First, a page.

FIGS. 5A and 5B are front elevational views of the respective inner and outer surfaces of an outer lens of the wide-angle view eyeglasses as in FIG. 1, wherein the surfaces are viewed from the direction of the eye of the user;
FIG. 6 is a table describing the design parameters of a particular design of lenses for the wide-angle view eyeglasses of the present invention;
FIG. 7 is an isometric view of an alternate embodiment for an optional multi-user adjustable wide-angle glasses of the present invention;
FIG. 8 is a side elevational view of the optionally adjustable wide-angle glasses of FIG. 7;
FIG. 9 is a top elevational view of the optionally adjustable wide-angle glasses of FIG. 7;
FIG. 10 is a front elevational view of the back frame of the optionally adjustable wide-angle glasses of FIG. 7;
FIG. 11 is a front elevational view of the frame supporting the rear lenses of the optionally adjustable wide-angle glasses of FIG. 7; and,
FIG. 12 is a front elevational view of the frame supporting the front lenses of the optionally adjustable wide-angle glasses of FIG. 7.
As shown in FIGS. 1-12, wide-angle view eyeglasses 100 for wide-angle viewing of images, such as sports games or films from close up at a movie theater, include a face-fitting optical frame 10 for transverse deployment across the face of a user, and a pair of rearwardly projecting temple pieces 14 having optional vertically disposed light-excluding surfaces 15 respectively attached to the ends of optical frame 10. Temple pieces 14 comfortably grasp the ears of a user.
Optical frame 10 has an optical means for conveying a wider-than-normal view into a user's field of vision.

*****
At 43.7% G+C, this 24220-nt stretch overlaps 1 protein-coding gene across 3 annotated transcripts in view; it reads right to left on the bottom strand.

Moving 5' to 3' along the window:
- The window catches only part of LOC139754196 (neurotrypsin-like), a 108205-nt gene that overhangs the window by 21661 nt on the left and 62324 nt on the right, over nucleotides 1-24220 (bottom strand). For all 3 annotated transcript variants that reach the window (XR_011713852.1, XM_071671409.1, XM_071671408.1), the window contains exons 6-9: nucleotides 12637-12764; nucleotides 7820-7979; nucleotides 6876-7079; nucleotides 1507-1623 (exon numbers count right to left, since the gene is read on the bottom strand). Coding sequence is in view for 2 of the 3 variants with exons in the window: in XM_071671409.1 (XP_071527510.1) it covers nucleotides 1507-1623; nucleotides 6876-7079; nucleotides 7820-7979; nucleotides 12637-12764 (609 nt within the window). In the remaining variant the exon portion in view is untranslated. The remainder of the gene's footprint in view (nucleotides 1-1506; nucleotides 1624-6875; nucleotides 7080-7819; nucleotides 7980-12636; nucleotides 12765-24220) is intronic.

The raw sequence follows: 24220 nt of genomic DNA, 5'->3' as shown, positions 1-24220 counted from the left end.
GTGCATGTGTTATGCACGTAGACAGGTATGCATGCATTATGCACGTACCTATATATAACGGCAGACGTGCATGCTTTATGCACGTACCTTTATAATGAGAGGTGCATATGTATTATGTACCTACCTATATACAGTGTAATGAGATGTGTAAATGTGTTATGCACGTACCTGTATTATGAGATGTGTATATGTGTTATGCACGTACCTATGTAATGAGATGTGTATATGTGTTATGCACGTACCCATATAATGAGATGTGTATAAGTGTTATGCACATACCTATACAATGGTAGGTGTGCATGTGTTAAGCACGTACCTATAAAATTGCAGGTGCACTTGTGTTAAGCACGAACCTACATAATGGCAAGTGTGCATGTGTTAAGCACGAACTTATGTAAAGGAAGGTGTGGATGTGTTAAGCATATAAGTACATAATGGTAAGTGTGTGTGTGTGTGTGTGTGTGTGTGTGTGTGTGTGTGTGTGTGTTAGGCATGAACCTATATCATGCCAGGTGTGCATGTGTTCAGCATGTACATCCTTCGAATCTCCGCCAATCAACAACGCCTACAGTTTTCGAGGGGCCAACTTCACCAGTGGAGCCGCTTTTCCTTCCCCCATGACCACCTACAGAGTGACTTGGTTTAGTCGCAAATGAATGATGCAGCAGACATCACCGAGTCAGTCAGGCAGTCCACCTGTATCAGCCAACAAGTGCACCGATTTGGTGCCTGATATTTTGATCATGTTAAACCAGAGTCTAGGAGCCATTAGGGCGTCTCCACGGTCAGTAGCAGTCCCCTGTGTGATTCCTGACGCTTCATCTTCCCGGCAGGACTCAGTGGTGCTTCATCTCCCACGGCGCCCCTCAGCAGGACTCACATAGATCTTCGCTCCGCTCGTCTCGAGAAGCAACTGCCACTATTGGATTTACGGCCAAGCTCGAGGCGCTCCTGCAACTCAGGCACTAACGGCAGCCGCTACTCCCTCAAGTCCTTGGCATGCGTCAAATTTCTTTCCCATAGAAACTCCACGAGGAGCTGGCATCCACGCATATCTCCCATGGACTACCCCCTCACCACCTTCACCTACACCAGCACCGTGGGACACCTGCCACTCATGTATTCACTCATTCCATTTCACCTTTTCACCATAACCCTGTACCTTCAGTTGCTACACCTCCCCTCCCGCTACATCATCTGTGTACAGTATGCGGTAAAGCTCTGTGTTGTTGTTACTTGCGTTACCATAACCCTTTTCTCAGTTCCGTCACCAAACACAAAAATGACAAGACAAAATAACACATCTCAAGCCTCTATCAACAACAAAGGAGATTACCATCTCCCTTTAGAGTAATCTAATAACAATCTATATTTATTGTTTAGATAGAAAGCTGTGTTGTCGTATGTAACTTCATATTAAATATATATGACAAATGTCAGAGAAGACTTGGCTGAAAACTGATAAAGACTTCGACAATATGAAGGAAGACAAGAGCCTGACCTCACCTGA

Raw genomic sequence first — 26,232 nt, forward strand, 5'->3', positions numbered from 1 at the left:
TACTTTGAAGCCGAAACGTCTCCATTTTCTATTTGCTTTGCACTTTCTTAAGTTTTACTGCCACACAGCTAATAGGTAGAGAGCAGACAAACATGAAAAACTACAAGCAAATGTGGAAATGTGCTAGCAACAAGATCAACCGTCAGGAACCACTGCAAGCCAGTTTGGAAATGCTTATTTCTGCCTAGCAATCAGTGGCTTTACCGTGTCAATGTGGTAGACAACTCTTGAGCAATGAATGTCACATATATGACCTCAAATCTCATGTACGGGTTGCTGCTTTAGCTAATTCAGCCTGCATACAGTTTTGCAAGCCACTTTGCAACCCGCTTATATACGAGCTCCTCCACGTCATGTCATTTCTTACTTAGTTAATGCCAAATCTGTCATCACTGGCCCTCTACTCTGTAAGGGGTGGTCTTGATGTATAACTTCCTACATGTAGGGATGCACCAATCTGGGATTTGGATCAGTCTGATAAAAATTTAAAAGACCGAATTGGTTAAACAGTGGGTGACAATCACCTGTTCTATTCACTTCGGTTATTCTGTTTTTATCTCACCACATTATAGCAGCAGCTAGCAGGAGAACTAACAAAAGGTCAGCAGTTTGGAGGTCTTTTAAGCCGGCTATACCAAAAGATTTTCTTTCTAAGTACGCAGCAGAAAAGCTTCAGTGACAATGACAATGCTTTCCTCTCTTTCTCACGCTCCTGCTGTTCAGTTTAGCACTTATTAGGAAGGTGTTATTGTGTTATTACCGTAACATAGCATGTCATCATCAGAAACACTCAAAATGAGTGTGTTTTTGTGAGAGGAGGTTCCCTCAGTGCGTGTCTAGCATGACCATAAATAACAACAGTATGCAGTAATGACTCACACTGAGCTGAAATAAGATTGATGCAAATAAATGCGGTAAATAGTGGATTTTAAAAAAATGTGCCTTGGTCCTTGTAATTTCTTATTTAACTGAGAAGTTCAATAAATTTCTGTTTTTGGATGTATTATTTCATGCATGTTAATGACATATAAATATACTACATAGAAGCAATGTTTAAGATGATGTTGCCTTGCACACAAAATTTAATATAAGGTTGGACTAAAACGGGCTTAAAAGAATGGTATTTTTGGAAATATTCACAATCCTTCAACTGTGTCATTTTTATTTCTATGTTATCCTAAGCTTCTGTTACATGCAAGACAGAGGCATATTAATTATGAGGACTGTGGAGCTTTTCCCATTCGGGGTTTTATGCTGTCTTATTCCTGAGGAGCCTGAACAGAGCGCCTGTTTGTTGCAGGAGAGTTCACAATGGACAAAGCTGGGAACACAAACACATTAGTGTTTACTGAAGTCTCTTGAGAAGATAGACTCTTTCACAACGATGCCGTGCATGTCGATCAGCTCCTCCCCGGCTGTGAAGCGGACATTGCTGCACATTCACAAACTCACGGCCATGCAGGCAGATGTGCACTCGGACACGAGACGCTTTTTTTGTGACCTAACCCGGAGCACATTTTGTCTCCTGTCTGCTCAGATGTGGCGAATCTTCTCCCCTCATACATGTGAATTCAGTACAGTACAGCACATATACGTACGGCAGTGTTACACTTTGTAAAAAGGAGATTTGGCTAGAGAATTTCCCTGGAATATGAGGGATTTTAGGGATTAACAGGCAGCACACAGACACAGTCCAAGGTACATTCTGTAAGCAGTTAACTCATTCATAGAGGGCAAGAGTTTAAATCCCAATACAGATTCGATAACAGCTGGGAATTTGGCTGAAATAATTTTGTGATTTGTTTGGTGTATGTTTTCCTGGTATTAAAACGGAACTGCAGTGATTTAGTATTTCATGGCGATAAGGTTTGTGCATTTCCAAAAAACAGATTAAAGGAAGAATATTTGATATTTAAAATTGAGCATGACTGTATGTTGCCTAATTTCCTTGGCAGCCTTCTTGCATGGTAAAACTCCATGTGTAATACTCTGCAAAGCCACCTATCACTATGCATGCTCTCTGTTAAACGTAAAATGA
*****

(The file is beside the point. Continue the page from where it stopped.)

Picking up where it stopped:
This optical means includes a lens system, having at least two optically aligned and longitudinally spaced-apart lenses with continuous surfaces for each of the user's eyes, such as inner lenses 24 and outer lenses 44. Each pair of inner lenses 24 and outer lenses 44 are optically aligned, respectively, with each respective eye of a user.
An optical bridge includes an inner bridge 20 disposed transversely across the face of a user. Inner bridge 20 has a pair of transversely spaced-apart inner lens mounting receptacles 22 for receiving the pair of inner lenses 24. Likewise, outer bridge 40 includes a pair of transversely spaced-apart outer lens mounting receptacles 42 for receiving the pair of outer lenses 44.
Inner bridge 20 includes mounting means 30 projecting outwardly therefrom, and inner bridge 20 is connected to, and is spaced longitudinally apart from, an outer bridge 40 disposed parallel to inner bridge 20. Inner bridge 20 has a nose channel 28 for contacting the nose of a user and for stabilizing face-fitting optical frame 10 on the face of a user.
Although mounting means 30 may be non-movable, in a preferable optional embodiment, both inner bridge 20 and outer bridge 40 may be connected by user-adjustable longitudinal spacing means 60 within mounting means 30, such as a ratchet or the like.